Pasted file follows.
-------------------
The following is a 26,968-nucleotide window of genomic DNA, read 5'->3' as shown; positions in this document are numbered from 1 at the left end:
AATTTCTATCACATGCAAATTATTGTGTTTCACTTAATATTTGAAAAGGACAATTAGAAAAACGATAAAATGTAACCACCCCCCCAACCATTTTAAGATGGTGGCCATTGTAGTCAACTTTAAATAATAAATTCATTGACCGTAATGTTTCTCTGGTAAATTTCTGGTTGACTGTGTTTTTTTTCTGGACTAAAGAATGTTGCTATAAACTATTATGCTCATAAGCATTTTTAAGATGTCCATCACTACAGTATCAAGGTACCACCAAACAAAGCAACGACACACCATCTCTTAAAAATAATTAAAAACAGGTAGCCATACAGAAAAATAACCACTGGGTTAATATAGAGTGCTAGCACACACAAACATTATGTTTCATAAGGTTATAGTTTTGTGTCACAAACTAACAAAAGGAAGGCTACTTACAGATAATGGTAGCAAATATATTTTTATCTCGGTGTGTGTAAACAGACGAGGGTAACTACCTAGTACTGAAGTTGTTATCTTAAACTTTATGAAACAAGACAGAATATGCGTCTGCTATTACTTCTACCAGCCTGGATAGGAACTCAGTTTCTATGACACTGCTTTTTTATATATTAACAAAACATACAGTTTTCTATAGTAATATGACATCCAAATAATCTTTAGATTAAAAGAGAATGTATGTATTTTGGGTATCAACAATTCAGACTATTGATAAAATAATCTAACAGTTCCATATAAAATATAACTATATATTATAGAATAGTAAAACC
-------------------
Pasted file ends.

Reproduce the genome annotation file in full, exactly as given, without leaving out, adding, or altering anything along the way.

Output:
The following is a 26,968-nucleotide window of genomic DNA, read 5'->3' as shown; positions in this document are numbered from 1 at the left end:
AATTTCTATCACATGCAAATTATTGTGTTTCACTTAATATTTGAAAAGGACAATTAGAAAAACGATAAAATGTAACCACCCCCCCAACCATTTTAAGATGGTGGCCATTGTAGTCAACTTTAAATAATAAATTCATTGACCGTAATGTTTCTCTGGTAAATTTCTGGTTGACTGTGTTTTTTTTCTGGACTAAAGAATGTTGCTATAAACTATTATGCTCATAAGCATTTTTAAGATGTCCATCACTACAGTATCAAGGTACCACCAAACAAAGCAACGACACACCATCTCTTAAAAATAATTAAAAACAGGTAGCCATACAGAAAAATAACCACTGGGTTAATATAGAGTGCTAGCACACACAAACATTATGTTTCATAAGGTTATAGTTTTGTGTCACAAACTAACAAAAGGAAGGCTACTTACAGATAATGGTAGCAAATATATTTTTATCTCGGTGTGTGTAAACAGACGAGGGTAACTACCTAGTACTGAAGTTGTTATCTTAAACTTTATGAAACAAGACAGAATATGCGTCTGCTATTACTTCTACCAGCCTGGATAGGAACTCAGTTTCTATGACACTGCTTTTTTATATATTAACAAAACATACAGTTTTCTATAGTAATATGACATCCAAATAATCTTTAGATTAAAAGAGAATGTATGTATTTTGGGTATCAACAATTCAGACTATTGATAAAATAATCTAACAGTTCCATATAAAATATAACTATATATTATAGAATAGTAAAACC